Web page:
Identifying Red Flags In Investment Opportunities

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drip feed or lump sum investing

The investment journey is a long and arduous one. Therefore, making some mistakes along the way is perfectly fine, as long as you are making informed and healthy financial decisions. After all, there’s no such thing as a guarantee on your return.

On the other hand, getting started can be complicated due to the amount of misinformation and scams available on the internet. As such, it does help for you to know some of the more common red. Here are a few examples of them.

High returns guaranteed for little to no risk

Investments always come with a risk. Different investments simply offer different levels of risk. As a rule of thumb, the riskier the investment, the higher the possibility of even greater returns. Consequently, lower risk investments tend to offer lower returns as well.

There is no guarantee that you will gain absolute profit when investing in things like stocks. As the potential return increases, so does the chance of losing money. If an investment opportunity guarantees unconventionally high returns but insists that there is little to no risk, this should raise a red flag. According to Forbes, the basic rule of thumb in investing is that a 7% return of investment (ROI) per year is considered good for long-term investments. Up to 10% is already considered quite high. Anything higher is possible but incredibly challenging, so be on alert for possible scams once it reaches this threshold.

Investing can get very complex, especially since different investments have varying levels of risk and returns. It’s up to you to choose a good fit based on your preferences, risk appetite, and dedicated time.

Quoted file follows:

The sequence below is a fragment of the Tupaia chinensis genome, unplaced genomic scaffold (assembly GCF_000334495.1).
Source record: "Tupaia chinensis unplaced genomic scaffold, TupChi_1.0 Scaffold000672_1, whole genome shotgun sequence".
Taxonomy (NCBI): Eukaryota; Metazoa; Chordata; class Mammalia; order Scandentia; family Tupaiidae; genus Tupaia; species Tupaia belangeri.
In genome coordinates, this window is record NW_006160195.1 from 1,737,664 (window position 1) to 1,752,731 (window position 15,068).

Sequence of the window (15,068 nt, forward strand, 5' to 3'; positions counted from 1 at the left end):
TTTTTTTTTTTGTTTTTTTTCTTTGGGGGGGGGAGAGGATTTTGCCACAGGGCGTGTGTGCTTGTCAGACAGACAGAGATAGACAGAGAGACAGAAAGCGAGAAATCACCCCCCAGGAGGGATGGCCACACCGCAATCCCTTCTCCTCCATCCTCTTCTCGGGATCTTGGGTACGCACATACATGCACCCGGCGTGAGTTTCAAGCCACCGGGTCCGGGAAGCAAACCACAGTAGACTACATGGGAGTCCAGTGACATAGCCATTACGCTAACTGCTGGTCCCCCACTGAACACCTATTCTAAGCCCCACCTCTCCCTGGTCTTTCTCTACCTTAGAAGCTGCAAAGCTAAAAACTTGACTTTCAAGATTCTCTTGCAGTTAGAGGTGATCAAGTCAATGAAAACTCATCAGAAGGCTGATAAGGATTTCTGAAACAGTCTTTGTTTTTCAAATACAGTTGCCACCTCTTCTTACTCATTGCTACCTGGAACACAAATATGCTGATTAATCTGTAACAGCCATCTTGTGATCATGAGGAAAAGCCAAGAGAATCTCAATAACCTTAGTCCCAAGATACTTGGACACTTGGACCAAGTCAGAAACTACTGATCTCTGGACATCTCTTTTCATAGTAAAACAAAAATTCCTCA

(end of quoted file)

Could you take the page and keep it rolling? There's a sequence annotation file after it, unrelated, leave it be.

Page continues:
Everyone is jumping on the bandwagon

It might be tempting to go with the flow and invest in something that everyone else is investing in as well. If anything, the classic 1600s’ Dutch Tulip Mania incident has taught us that bubbles do burst eventually. This applies to stocks and markets as well when the buzz wears off and everyone rushes to exit. 

For context, Tulip Mania began when tulips were introduced to Europe in the 16th century. They quickly became a highly coveted luxury item. The Dutch managed to corner the market and prices soared to extreme heights due to demand. Unfortunately, many bought tulip bulbs on credit, so when prices eventually fell, many were forced to sell their tulips at a loss. At the time, the issue was so widespread that it destroyed trust throughout the nation.

It is always better to do some learning and research into a certain stock before buying in, rather than making a purchase based solely on what’s trendy.

You are pressured to buy

If someone is pressuring you to buy stocks, you should not do so immediately, no matter how urgent it may seem. Scammers frequently employ high-pressure sales techniques to get potential victims to spend on impulse.